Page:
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The Dansville Online
  • Button up your rutabaga — enjoy unexpected winter eating

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  • You don’t want to read another story about winter. But perhaps you’d like to eat a story about winter.
    My green grocer, Arthur Mann, tells me winter vegetables are the most ignored in his department. He blames their odd shapes and colors.
    “They look strange and like they are a challenge to cook, but really they aren’t,” he sayd. “Prices always are lower in winter as wholesalers are full. People are missing a lot by ignoring them.”
    Nancy Curran, a nutritionist and consultant, finds no other vegetables as beneficial as winter varieties.
    “These are the true storehouses of vitamins and minerals. USDA wisely recommends them over supplements,” she said. “They are readily available to our bodies, very low fat and loaded with fiber. It doesn’t get much better than that.”
    Curran said the vegetables provide the carbohydrate boost our bodies need to help fend off the cold. Their copious Vitamin C makes up for lack of sunlight.
    Winter-growing veggies spend a lot of time in the ground, slowly building an amazing sugar content while piling on the vitamins and minerals. The cold actually releases their flavors.
    Buy some winter veggies, and you’ll soon find plenty of uses. Many are excellent additions to all manner of stews. They will add interest and flavors to your most common of recipes. They are a good substitute for potatoes in recipes as they freeze without turning grainy.
    Other easy uses: Sautéed in butter, sliced or shredded for salads, pureed in soups, roasted with meats, steamed with pasta, escalloped in cream sauce and gratinéed in cheese sauce. The list is unending.
    BASIC WINTER SQUASH
    • 1 winter squash
    • 2 T brown sugar
    • 2 T butter
    • 1 T rum (optional)
    Slice the squash in half widthwise. Scrape out the seeds and membrane (save the seeds for the birds). Roast cut side down on a greased sheet at 350 F for 20 minutes. Turn upright and add brown sugar, butter and rum if desired. Return to oven and roast until flesh is tender, about 20 minutes. Serve in the shell.
    Serves 2.
    VEGGIE PASTA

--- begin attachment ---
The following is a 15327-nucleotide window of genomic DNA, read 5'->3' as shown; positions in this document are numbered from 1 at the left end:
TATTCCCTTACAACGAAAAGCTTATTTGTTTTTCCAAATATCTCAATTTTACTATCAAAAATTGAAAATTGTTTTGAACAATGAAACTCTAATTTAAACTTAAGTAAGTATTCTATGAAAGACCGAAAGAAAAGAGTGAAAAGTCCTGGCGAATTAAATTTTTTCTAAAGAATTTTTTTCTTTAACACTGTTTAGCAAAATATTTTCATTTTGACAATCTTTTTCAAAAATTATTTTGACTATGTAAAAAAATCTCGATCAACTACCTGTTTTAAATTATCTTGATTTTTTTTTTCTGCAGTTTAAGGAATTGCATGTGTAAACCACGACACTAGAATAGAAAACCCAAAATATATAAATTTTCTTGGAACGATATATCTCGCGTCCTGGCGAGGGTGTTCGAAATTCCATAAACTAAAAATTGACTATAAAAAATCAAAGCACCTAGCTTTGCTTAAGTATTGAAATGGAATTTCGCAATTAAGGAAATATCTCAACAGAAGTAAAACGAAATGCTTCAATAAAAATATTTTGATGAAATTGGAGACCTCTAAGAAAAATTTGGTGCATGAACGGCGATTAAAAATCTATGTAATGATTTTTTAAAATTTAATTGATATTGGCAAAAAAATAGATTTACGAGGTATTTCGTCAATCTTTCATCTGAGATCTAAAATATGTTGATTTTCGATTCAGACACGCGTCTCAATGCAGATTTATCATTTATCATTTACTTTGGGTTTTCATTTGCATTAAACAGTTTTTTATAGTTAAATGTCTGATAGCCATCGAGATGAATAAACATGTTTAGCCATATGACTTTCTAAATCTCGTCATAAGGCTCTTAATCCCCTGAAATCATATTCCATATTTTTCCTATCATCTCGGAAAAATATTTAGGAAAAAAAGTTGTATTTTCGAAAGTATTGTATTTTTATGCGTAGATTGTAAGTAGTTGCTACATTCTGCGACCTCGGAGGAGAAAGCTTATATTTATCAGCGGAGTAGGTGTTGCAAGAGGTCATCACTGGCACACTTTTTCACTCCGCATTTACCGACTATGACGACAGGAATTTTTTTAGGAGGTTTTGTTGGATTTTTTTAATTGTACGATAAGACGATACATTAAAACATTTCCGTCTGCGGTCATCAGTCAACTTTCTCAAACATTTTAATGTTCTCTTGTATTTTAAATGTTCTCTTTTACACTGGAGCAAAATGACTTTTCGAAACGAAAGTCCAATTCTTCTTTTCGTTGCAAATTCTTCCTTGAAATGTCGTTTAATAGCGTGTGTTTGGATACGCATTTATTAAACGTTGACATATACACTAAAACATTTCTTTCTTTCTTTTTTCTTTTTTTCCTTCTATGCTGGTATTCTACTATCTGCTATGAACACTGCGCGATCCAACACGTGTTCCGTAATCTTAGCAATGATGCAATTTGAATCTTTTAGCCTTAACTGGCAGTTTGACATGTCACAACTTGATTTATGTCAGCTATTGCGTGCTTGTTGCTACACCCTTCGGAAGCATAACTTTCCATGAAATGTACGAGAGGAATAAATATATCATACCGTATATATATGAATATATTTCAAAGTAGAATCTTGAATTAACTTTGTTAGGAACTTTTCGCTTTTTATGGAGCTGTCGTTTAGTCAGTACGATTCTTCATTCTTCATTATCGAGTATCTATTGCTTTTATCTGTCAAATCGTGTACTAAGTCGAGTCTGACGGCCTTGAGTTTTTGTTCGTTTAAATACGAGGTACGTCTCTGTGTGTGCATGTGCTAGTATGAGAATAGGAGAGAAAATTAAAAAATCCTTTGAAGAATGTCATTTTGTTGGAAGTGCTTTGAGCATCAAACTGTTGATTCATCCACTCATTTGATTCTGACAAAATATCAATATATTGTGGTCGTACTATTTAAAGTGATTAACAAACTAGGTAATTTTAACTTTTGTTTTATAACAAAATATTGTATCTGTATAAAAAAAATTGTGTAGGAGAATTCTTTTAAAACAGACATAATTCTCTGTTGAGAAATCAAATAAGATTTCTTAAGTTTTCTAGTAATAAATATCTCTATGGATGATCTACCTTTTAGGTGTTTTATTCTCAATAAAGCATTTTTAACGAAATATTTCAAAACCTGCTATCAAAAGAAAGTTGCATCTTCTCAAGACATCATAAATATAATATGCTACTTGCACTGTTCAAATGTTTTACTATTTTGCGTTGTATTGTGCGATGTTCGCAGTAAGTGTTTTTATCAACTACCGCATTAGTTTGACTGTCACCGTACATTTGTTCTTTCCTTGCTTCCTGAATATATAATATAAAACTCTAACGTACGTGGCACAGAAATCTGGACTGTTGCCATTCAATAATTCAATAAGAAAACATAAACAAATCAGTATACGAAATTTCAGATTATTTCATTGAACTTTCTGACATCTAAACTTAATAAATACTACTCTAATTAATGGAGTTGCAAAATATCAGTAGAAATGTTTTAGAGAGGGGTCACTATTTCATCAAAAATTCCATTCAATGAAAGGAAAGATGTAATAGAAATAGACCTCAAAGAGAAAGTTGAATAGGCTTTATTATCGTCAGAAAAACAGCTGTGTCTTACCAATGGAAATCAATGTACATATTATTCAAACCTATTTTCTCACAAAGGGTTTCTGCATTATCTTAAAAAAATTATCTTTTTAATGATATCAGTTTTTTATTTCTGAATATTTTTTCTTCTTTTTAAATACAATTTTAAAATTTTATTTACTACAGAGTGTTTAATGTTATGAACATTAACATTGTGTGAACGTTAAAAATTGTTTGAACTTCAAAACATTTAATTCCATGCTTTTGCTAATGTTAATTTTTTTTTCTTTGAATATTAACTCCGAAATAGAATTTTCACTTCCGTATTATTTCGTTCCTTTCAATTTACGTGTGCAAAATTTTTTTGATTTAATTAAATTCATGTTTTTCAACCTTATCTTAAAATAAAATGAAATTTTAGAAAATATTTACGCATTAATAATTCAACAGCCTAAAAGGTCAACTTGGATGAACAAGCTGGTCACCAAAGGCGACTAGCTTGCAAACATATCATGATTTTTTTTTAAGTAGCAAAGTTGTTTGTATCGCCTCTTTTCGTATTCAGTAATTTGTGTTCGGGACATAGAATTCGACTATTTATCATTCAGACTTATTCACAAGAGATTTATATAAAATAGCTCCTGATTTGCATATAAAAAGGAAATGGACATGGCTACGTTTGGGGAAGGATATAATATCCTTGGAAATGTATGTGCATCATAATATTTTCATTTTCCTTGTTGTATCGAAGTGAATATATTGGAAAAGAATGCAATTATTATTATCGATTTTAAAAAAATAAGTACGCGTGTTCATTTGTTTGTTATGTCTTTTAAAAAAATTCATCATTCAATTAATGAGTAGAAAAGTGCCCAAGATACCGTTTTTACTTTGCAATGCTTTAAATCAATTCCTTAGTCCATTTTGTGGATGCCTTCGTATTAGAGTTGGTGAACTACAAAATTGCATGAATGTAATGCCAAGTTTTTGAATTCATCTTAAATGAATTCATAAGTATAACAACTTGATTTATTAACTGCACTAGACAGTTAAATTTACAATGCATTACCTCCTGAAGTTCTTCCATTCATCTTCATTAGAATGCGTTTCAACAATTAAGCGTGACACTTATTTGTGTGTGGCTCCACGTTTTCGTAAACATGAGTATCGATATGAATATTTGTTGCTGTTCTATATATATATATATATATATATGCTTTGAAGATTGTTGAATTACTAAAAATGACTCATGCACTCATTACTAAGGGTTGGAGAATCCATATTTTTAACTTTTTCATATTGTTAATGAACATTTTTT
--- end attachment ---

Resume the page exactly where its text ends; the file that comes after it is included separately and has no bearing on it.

• 12 ounces pasta, cooked
    • 1 cup cauliflower florets, small
    • 1/2 cup leeks, cut in rounds
    • 1/2 cup Brussels sprouts, halved
    • 2 carrots, peeled and sliced
    • 6 slices bacon, cooked, chopped
    Sauce:
    • 1/2 cup milk
    • 1/3 cup sour cream
    • 1 t Dijon mustard
    • 1/4 cup Parmesan cheese, grated
    Heat milk and whisk in sour cream. Add mustard and cheese, salt and pepper to taste. Keep warm, stir occasionally.
    Boil pasta for indicated time, adding vegetables for last 10 minutes. Drain and toss with sauce and cooked bacon.
    Serve immediately.
    Page 2 of 2 - Serves 4.
    SHRIMP STEW
    • 1 large onion, diced
    • 1 celery rib, diced
    • 3 carrots, sliced
    • 1 butternut squash, peeled and seeded, cubed
    • 1 cup rutabaga, peeled and sliced
    • 1/2 cup parsnip, peeled and sliced
    • 1 red bell pepper, seeded and sliced
    • Chicken broth to cover, about 6 cups
    • 1 t Old Bay seasoning
    • 1 pound cooked shrimp
    • Dash of pepper sauce, optional
    Simmer vegetables covered in the broth until tender. Add more broth if needed. Add the Old Bay and shrimp and cook 3 minutes or so until the shrimp is warmed. Serve in bowls with crusty bread and apple butter.
    Serves 8.
    BEST UNDERUSED WINTER VEGGIES
    Red beets: Buy with greens attached for use like spinach; use beets in soups, simmered in their syrup, shredded and added to coleslaw.
    Belgian endive: Lettuce-like, may be stuffed with cream cheese. Heads are excellent braised in chicken broth.
    Cauliflower: Very versatile raw and cooked, tastes best when harvested in cold conditions. High in 15 important minerals and 10 vitamins, a powerhouse.
    Brussels sprouts: Mini cabbages, very sweet all winter, good for steaming, pickling and sautéing in butter.
    Escarole: A bitter chicory, the sweet flavor explodes when chopped and cooked in soup broth.
    Kale: One of the heartiest of winter cooking greens.
    Leeks: The smoothest onion flavor out there, harvested all winter when the soil permits.
    Rutabagas: Weird-looking but sweet and nutty flavor, serve boiled and mashed (with nutmeg) or in stews.
    Winter squash: Many types, most popular is acorn for its seed cavity that holds butter and maple syrup while roasting; excellent whole, mashed and in pies.
    Jim Hillibish is a columnist at The Repository in Canton, Ohio. Reach him at jim.hillibish@cantonrep.com.

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